Prishtina
Peja

Mehmet drives me through the hills of Kosova, past the gas stations and motels that can impossibly make any profit if not for prostitution and illegal trade, past the houses abandoned halfway through reconstruction, past the sloppy beauty of a countryside washed with grim memories. We reach Peja, the city that survived especially hard shelling during the war.

I was here six years ago, shortly after liberation, and the place was a shambles. Now, kids are bustling in the streets, the shops of cheap market economy Balkan style are lined up relentlessly, and there is hardly a trace of the fires that raged through these streets. We are greeted by Sokol Beqiri, the video artist and president of Exit. Just like in his video's, he is a stout bearded man with eyes so soft they work unsettling. And there is Erzen Shkololli, his younger colleague and friend, a prodigy of the international arts scene. Just back from a dazzling trip to Tel Aviv and Jerusalem, he cracks jokes about his looking Jewish, with his straight white face and dark-rimmed glasses.

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Erzen is a master of tightly controlled short video's showing dead-pan versions of traditional Albanian music and folklore, which would be hilarious if there was not an undertone of true despair about a culture being left behind by Europe. They call him the live Google of the Balkan arts. Juggling offers from Tel Aviv, Havana, Amsterdam and New York, he seems happy to be back in his mother's kitchen. Together, Mehmet, Sokol and Erzen offer me a day in Peja which opens up with infinite smoothness, as if someone parts a curtain without a sound, presenting me with a small universe of fine art, defiant independence and gentle jokes. Not to mention black coffee, mellow rakija and tender lamb chops. I can only wonder how I ended up here, suspended somehow out of time, welcome as if I was not just another stranger sailing through. The Exit gallery is empty. It is in between exhibitions. The relations project, funded by the Bundes Kulturstiftung, has reached the end of its two-year period. A new application is in the making, but true to the Kosovar tradition of stubborn independence in the face of whoever pulls the strings, these gentlemen are not about to bend over backwards to convince their German donors that it is worthwhile to keep this place running. Just the perpetual humiliation of getting visa for a trip to the partners in Frankfurt - when the officials at the German embassy even demand a letter from the president of the Kulturstiftung to prove that this is an officially registered enterprise - is enough reason to think twice about applying again. And yet, it is probably their only hope in the new funding reality which doesn't seem to understand that places like these will vanish if they will not receive support on a structural basis. We take a ride into the mountains bordering Montenegro and get out in a place surrounded by pine trees swirling in the fog, called Camp Rugova. An improbable setting of wood cabins, a cage with an unfathomably bored bear, ponds milling with fish, and a restaurant where Sokol chooses the menu with great care. Last year, when they hosted a group of Frankfurt art students here, he took over the kitchen to cook for a company of a hundred people. Sokol is a man who takes life very seriously, especially where the pleasures of food and drink are concerned. His art too is long in the making. He keeps returning to it, he explains, in order to correct every detail until it no longer fails his standards. 'Primitive and proud', is his motto, and he promises to shoot me if I quote him inaccurately. These three are keenly aware of the prejudices with which many from Western Europe approach them, and they are experts at playing with the stereotypes. Hours later, after a lunch that switches easily from stories from the international art world to local playfulness, we return to Peja for coffee and sweets. Then it is time for them to retire into their homes, while they leave me at Exit to do my e-mails. At eight, we meet again. Erzen stays behind to finish an application for the Swiss ambassador, Yvana Enzler, the only diplomat they regard with true respect, because she takes the new Kosovar art seriously and is building up a private collection. Sokol takes us, as he calls it, to 'deep Peja'. The car slides and grinds into a dark neighborhood, past the point where the new road ends amid freshly restored houses and follows a dirt path. In a private house, an elderly gentleman and his wife run a neighborhood eathouse. Men are sitting around small tables in a brightly lit room, with the tv turned to a Kosovar show of traditional music. Again, we exchange anecdotes and I hear tales of the fossile older generation in the local arts.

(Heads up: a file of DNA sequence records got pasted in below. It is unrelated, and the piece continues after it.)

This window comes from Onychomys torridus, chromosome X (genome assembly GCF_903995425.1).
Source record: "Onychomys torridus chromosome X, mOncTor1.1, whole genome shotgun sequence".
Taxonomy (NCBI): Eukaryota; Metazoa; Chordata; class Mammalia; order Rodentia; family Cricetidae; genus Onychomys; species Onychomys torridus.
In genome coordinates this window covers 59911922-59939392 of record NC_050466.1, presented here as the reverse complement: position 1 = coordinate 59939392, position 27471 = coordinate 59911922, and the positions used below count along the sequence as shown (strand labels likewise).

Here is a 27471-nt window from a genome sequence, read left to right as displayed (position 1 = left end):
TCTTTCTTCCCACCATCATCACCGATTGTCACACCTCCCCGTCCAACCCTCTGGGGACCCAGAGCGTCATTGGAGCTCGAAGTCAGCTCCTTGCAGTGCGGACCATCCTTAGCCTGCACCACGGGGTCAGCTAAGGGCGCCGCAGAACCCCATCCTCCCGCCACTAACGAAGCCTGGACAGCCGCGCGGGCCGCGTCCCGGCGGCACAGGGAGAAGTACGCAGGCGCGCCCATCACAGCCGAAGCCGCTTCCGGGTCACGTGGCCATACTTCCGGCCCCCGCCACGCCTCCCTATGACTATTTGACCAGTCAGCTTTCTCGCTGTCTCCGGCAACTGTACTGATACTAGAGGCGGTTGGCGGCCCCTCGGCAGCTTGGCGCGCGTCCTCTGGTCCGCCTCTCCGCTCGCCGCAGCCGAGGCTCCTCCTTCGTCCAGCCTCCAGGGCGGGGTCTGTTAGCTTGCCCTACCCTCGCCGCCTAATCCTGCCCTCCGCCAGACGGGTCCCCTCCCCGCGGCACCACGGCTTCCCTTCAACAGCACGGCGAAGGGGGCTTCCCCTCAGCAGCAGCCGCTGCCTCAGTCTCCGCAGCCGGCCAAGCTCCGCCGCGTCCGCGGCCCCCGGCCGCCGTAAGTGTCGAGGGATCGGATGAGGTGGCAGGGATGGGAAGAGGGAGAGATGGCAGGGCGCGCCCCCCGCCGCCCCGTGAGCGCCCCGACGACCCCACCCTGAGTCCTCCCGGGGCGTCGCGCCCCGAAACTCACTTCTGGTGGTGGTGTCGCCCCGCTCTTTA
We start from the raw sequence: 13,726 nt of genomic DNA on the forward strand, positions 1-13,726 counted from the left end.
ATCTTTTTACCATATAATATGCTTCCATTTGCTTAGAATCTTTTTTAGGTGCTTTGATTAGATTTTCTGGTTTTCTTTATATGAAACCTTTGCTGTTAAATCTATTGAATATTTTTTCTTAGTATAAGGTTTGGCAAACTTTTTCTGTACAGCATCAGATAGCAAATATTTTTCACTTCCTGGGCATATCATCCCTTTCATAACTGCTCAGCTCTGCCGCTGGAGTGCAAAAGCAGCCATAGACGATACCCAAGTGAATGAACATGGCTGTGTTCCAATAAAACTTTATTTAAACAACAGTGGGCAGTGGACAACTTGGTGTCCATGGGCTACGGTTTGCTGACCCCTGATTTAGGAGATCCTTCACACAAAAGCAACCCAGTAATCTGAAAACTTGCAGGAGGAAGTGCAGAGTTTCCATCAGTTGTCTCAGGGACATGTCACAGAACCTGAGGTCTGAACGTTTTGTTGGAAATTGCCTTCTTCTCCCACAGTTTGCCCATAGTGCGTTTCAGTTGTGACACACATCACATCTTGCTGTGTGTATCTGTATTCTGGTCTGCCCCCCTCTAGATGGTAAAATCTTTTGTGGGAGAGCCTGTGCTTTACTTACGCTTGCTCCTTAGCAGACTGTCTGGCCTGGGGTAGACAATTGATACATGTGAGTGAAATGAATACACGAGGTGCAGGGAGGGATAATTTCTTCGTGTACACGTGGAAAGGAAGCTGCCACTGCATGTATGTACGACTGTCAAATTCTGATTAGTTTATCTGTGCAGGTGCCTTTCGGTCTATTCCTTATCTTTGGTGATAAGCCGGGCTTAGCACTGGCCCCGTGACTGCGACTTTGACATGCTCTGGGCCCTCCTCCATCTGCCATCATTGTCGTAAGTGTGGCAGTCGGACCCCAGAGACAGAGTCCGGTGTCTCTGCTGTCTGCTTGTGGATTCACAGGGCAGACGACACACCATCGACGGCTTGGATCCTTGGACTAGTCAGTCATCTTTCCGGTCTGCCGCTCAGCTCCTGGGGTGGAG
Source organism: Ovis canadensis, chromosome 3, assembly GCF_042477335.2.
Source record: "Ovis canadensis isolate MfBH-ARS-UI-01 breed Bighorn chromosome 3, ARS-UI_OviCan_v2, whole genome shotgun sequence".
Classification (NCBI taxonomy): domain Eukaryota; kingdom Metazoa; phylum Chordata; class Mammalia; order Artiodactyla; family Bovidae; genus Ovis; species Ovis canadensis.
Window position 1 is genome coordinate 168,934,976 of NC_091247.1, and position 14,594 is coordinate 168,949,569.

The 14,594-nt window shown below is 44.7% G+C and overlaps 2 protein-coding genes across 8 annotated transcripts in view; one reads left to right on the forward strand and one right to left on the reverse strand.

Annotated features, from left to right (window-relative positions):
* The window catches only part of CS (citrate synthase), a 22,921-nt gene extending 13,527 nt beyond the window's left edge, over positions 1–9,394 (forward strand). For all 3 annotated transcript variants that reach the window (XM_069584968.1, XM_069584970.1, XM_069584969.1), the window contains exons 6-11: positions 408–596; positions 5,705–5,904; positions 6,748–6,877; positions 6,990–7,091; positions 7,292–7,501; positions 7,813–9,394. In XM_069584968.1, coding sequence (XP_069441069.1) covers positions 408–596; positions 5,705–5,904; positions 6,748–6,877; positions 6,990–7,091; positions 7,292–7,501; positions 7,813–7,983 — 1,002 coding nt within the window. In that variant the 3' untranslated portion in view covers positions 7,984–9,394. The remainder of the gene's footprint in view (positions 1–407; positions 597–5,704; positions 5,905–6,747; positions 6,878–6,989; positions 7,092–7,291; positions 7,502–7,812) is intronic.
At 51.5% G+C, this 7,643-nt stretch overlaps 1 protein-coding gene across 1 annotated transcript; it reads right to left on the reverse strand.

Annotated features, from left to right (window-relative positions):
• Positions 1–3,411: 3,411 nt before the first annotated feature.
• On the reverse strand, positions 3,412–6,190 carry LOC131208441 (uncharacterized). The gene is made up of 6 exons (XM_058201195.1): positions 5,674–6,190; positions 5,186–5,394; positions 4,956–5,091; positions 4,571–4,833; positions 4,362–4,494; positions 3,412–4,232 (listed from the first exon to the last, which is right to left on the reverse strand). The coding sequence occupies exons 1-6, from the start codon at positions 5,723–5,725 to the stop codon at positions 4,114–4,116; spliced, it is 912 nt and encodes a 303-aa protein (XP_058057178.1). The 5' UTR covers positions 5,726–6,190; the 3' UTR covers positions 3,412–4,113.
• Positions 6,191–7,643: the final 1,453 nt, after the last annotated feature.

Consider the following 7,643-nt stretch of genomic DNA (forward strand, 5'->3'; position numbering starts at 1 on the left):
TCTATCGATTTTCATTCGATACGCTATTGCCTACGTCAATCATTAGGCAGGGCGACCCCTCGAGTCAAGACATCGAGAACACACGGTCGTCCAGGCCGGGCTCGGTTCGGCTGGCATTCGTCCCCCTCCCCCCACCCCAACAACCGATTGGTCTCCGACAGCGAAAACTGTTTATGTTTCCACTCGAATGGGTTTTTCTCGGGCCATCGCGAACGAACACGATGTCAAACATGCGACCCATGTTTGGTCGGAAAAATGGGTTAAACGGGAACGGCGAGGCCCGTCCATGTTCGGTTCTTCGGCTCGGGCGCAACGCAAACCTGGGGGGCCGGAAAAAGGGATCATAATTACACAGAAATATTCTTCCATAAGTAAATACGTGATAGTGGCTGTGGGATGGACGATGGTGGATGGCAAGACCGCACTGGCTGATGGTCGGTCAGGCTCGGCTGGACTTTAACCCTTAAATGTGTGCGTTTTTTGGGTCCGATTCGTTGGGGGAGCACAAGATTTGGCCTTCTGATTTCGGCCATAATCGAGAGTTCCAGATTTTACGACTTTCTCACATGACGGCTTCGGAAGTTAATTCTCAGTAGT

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While these stories drift along without weight and there is hardly a moment of truly serious talk about their work, I feel that somehow this day, drifting from the high mountains to the depth of the city, is telling me more than I could possibly learn from stearn interviews and ambitious theory about the essence of their work in a society that has been on hold for decades, if not centuries. Carving out meaningful exhibitions, paintings, video's and text which are faithful to the common spirit of this place while distancing itself from pomp wherever it comes from, it cannot be easy. It has to be merciless, in the middle of powercuts, provincialism and dwindling budgets. But they keep on doing it. After another wine at a downtown cafe, where we are joined by Ilir Bajri, the musician who is yet another example of the relaxed but determined Peja generation, I am walked to my hotel by Erzen, who wishes me good night with a sophisticated politeness that breaks my heart.



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